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Old February 26th, 2008   #905
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Export of the F-22A won't make US acquisition of the F-22A significantly cheaper. They are buying F-22As under MYP which is about as cheap as it gets. Since any export of the F-22 is likely to be the exportable technology cleared F-22B it won't effect F-22A production line efficiencies.
They will still enjoy economimes of scale on many componants i.e. F119, therefore it should bring cost savings on home USAF F-22A's even if there's a different production line.
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Old February 26th, 2008   #906
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Firstly, I am no expert, just an average military enthusiast

Whilst the F-18F is a decent aircraft, I am not entirely sure it is the best option for the long-range precision strike role currently occupied by the F-111.

Whilst the F-22 would be an ideal option; I am not sure it is entirely realistic (both politically and economically).

I would like to see the RAAF consider a version of the F-15 Strike Eagle. It has proven high-quality, long-range precision attack capability, can carry a substantial payload and has extensive, proven combat experience with multiple operators. Additionally new build aircraft are currently being built with advanced systems for Singapore (F-15SG (12 aircraft)) and South Korea (F-15K (40 aircraft)), plus the USAF use over 220 F-15E almost exclusively for close-air support. With the F-15E, the USAF already use operationally all the precision guided munitions which the RAAF would likely use including the JDAM, JSOW, WCMD and SBD. Australia could leverage this current production along with the latest aircraft systems and have a version tailored to meet the RAAFs specific needs.

With the serious delays and cost over-runs experienced by the F-35. Perhaps the F-18F purchase could continue, but instead of replacing F-111s, replace 24 of the existing F-18s (which require extensive upgrades). This would significantly upgrade our current capabilities and ensure there is no substantial capability gap should the JSF project experience further delays or additional costs. The RAAF would have a reliable MOTS (Military Off The Shelf) option until the JSF is operational in substantial numbers.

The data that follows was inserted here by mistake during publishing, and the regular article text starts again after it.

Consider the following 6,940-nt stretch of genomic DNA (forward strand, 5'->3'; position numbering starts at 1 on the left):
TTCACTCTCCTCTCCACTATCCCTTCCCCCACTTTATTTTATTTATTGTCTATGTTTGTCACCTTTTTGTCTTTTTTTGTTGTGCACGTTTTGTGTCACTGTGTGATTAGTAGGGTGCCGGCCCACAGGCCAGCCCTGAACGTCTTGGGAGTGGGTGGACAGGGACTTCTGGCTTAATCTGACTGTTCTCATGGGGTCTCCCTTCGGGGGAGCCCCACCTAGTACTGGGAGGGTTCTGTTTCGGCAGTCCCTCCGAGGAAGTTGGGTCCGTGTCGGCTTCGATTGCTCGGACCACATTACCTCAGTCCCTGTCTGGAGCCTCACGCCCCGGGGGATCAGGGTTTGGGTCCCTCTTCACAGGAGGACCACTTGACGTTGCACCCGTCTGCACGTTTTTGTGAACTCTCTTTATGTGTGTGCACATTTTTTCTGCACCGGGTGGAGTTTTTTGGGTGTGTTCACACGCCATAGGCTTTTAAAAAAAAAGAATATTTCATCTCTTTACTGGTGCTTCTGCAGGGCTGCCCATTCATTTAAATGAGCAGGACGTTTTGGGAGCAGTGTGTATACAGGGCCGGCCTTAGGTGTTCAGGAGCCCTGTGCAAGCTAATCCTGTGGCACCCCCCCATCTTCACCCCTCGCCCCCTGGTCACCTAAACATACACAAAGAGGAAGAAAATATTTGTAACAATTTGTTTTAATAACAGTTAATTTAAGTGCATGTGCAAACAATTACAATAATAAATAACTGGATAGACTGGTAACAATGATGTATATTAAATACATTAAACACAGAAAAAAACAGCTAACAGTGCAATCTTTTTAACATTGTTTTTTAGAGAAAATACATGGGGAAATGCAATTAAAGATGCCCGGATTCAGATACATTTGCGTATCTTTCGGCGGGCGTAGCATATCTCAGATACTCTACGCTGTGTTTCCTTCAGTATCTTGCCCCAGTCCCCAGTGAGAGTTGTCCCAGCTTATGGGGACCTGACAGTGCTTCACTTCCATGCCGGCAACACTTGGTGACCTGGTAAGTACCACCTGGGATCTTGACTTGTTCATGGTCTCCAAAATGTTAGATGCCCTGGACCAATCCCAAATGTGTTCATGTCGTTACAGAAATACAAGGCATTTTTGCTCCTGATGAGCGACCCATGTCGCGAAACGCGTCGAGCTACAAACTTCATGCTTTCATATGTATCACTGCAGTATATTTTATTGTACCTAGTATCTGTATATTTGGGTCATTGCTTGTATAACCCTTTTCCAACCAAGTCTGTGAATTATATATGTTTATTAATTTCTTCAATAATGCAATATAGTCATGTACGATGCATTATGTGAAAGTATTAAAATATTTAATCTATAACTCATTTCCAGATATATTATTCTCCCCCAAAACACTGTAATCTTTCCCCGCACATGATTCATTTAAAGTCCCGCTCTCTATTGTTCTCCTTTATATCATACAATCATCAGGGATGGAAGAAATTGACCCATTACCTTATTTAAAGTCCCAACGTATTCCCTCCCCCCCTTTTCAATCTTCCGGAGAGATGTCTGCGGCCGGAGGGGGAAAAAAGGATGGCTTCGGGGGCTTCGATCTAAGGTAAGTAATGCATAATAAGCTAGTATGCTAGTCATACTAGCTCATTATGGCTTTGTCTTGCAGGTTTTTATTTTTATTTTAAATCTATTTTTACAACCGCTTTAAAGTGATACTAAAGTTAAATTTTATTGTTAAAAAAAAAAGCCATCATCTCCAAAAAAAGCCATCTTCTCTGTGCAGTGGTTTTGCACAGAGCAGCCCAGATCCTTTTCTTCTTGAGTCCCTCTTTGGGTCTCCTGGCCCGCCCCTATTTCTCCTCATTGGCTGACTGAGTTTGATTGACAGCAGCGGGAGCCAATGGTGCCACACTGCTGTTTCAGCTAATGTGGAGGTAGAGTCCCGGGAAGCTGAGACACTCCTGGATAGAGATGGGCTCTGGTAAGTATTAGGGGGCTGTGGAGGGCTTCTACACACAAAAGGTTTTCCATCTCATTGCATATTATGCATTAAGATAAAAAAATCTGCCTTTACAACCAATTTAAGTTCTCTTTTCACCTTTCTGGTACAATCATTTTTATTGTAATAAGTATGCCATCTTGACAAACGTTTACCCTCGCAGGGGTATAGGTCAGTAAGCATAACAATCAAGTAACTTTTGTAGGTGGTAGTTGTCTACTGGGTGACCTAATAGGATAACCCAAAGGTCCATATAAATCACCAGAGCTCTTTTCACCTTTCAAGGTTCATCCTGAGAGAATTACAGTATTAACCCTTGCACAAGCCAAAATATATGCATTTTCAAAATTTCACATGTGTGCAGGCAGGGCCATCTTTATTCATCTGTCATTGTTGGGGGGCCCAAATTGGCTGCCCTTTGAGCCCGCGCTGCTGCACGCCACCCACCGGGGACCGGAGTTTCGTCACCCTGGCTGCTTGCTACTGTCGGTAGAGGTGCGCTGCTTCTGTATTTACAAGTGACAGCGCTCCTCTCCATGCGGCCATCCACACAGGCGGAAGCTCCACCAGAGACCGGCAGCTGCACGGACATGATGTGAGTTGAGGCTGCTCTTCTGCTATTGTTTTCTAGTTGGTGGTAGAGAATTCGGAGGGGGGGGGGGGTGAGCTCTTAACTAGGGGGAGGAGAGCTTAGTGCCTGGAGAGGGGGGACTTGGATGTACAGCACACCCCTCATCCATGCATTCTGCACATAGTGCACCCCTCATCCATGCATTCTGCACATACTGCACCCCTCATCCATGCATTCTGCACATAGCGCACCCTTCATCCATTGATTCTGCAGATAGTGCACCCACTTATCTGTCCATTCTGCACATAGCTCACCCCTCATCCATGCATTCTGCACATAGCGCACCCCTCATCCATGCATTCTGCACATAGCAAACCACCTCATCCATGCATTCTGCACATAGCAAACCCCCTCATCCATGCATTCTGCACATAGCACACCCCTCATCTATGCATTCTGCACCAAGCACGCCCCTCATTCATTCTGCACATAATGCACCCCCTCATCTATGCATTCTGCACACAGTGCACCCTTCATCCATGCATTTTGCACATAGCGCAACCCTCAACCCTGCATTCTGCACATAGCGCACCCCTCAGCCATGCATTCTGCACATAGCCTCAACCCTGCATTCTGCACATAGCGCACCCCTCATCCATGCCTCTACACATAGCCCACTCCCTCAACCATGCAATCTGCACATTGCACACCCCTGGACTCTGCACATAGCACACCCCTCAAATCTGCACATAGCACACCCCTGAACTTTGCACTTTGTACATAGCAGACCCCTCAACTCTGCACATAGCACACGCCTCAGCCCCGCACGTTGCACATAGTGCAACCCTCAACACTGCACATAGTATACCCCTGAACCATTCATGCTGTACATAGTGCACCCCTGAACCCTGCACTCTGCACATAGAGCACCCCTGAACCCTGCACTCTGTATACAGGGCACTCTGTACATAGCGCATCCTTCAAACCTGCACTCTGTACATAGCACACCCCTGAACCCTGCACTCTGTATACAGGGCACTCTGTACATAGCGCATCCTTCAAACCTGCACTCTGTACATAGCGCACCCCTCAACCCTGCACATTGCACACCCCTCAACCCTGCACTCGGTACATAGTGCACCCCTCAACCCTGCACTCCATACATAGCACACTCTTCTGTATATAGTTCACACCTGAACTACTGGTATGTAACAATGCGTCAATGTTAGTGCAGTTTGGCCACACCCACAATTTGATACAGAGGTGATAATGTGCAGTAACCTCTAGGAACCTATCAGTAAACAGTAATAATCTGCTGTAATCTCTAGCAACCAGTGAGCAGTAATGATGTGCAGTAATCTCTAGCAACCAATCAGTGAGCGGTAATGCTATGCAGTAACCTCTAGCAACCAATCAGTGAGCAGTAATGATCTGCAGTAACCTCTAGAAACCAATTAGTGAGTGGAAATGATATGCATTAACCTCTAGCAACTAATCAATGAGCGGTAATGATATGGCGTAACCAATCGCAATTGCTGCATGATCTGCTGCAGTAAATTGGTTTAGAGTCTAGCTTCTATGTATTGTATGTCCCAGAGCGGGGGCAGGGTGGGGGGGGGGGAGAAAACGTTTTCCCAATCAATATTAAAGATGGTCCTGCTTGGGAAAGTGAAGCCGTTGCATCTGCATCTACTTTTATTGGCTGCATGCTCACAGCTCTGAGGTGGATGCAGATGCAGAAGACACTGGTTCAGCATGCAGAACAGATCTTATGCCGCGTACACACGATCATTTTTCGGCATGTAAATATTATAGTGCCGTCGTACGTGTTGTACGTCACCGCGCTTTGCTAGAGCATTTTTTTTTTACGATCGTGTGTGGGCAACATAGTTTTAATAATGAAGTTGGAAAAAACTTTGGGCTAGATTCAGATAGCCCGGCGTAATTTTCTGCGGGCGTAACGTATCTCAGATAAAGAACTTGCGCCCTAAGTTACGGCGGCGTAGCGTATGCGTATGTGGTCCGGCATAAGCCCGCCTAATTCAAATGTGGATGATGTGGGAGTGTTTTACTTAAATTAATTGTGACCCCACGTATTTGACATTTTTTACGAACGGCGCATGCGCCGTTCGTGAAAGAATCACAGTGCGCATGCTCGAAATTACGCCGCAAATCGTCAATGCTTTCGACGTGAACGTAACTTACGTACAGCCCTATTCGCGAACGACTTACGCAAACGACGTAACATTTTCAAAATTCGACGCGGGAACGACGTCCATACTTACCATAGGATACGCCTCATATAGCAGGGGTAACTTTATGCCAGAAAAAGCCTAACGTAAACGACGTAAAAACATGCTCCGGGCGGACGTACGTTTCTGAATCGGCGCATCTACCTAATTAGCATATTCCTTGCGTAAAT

Last edited by PeterM; February 26th, 2008 at 03:55 AM.
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Old February 26th, 2008   #907
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Firstly, I am no expert, just an average military enthusiast

Whilst the F-18F is a decent aircraft, I am not entirely sure it is the best option for the long-range precision strike role currently occupied by the F-111.

Whilst the F-22 would be an ideal option; I am not sure it is entirely realistic (both politically and economically).

I would like to see the RAAF consider a version of the F-15 Strike Eagle. It has proven high-quality, long-range precision attack capability, can carry a substantial payload and has extensive, proven combat experience with multiple operators. Additionally new build aircraft are currently being built with advanced systems for Singapore (F-15SG (12 aircraft)) and South Korea (F-15K (40 aircraft)), plus the USAF use over 220 F-15E almost exclusively for close-air support. With the F-15E, the USAF already use operationally all the precision guided munitions which the RAAF would likely use including the JDAM, JSOW, WCMD and SBD. Australia could leverage this current production along with the latest aircraft systems and have a version tailored to meet the RAAFs specific needs.